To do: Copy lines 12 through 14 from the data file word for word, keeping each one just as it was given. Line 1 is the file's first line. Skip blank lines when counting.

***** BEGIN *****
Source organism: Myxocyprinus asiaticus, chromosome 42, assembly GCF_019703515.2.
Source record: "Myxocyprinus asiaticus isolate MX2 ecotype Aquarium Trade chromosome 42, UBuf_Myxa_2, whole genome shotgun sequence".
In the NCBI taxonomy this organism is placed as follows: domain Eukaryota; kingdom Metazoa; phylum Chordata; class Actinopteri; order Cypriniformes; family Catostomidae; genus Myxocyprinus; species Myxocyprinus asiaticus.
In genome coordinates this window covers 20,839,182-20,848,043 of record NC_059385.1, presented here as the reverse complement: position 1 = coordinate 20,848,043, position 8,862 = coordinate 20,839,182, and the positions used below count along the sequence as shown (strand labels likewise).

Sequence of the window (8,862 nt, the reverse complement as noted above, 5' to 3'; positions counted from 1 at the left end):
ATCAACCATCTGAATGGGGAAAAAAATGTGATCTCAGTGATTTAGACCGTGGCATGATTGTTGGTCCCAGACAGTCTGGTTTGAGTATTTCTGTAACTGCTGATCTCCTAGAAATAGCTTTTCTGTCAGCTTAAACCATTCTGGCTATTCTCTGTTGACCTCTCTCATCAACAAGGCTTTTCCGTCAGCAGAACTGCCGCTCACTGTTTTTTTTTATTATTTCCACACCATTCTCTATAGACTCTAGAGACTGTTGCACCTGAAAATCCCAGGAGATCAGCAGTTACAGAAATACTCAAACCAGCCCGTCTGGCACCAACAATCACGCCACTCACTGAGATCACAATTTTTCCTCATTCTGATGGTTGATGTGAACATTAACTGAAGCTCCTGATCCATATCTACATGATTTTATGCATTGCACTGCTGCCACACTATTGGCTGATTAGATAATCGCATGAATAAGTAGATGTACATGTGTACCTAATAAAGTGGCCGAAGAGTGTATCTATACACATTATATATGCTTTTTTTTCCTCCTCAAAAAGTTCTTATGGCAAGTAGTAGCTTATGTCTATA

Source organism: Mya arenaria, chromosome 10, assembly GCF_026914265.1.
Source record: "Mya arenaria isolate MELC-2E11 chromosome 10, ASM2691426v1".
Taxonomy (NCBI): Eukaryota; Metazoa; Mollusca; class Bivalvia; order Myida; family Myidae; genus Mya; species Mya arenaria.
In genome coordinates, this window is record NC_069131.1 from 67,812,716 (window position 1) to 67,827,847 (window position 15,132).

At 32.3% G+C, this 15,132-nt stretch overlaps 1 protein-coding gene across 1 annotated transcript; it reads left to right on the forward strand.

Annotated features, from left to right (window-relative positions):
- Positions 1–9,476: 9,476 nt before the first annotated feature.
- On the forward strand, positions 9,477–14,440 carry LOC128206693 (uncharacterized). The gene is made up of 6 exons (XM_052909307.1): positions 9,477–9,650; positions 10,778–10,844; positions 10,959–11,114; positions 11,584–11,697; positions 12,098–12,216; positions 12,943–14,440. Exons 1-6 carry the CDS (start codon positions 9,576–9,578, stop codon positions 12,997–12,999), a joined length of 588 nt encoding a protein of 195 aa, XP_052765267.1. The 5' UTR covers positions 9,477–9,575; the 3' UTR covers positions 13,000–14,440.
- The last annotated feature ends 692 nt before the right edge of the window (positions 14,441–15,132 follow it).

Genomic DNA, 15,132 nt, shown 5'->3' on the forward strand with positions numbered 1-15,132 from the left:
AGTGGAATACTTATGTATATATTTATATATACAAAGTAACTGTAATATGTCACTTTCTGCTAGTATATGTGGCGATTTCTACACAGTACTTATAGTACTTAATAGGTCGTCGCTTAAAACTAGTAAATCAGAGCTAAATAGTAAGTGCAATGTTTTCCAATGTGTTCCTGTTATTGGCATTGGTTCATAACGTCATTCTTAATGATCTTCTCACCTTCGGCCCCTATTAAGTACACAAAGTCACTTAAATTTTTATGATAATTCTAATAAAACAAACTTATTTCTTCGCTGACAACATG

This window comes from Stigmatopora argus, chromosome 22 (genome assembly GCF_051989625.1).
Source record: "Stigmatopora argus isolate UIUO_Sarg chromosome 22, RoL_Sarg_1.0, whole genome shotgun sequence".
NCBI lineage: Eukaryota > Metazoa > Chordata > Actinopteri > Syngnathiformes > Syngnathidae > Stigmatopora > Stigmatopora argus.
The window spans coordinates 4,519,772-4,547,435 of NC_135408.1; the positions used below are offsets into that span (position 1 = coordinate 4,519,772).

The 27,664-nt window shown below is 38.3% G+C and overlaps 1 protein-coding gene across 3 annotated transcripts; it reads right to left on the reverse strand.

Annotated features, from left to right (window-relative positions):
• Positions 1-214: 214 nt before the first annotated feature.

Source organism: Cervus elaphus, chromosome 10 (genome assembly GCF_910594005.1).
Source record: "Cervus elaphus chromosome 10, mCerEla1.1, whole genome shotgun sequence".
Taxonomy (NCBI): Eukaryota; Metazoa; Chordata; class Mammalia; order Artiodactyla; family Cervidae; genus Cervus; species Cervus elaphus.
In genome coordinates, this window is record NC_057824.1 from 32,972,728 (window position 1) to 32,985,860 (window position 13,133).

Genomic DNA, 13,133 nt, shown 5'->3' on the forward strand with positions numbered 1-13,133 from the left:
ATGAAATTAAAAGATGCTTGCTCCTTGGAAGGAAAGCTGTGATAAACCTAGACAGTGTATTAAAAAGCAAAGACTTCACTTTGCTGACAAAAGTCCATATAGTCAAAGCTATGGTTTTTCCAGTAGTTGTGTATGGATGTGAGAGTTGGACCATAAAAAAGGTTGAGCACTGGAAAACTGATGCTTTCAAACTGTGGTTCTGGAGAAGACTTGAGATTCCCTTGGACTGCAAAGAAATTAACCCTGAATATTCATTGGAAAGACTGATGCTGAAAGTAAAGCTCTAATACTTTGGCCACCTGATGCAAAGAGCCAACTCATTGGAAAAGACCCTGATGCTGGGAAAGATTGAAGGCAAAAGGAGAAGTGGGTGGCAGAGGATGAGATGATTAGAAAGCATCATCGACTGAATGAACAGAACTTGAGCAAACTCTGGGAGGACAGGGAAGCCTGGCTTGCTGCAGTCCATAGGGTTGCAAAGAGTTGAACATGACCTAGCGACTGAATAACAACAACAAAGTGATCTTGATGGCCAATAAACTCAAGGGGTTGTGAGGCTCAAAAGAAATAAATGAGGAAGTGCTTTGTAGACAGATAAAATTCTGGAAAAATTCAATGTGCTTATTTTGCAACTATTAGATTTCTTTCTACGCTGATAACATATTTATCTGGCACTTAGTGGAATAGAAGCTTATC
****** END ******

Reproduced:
Annotated features, from left to right (window-relative positions):
- Positions 1–9,476: 9,476 nt before the first annotated feature.
- On the forward strand, positions 9,477–14,440 carry LOC128206693 (uncharacterized). The gene is made up of 6 exons (XM_052909307.1): positions 9,477–9,650; positions 10,778–10,844; positions 10,959–11,114; positions 11,584–11,697; positions 12,098–12,216; positions 12,943–14,440. Exons 1-6 carry the CDS (start codon positions 9,576–9,578, stop codon positions 12,997–12,999), a joined length of 588 nt encoding a protein of 195 aa, XP_052765267.1. The 5' UTR covers positions 9,477–9,575; the 3' UTR covers positions 13,000–14,440.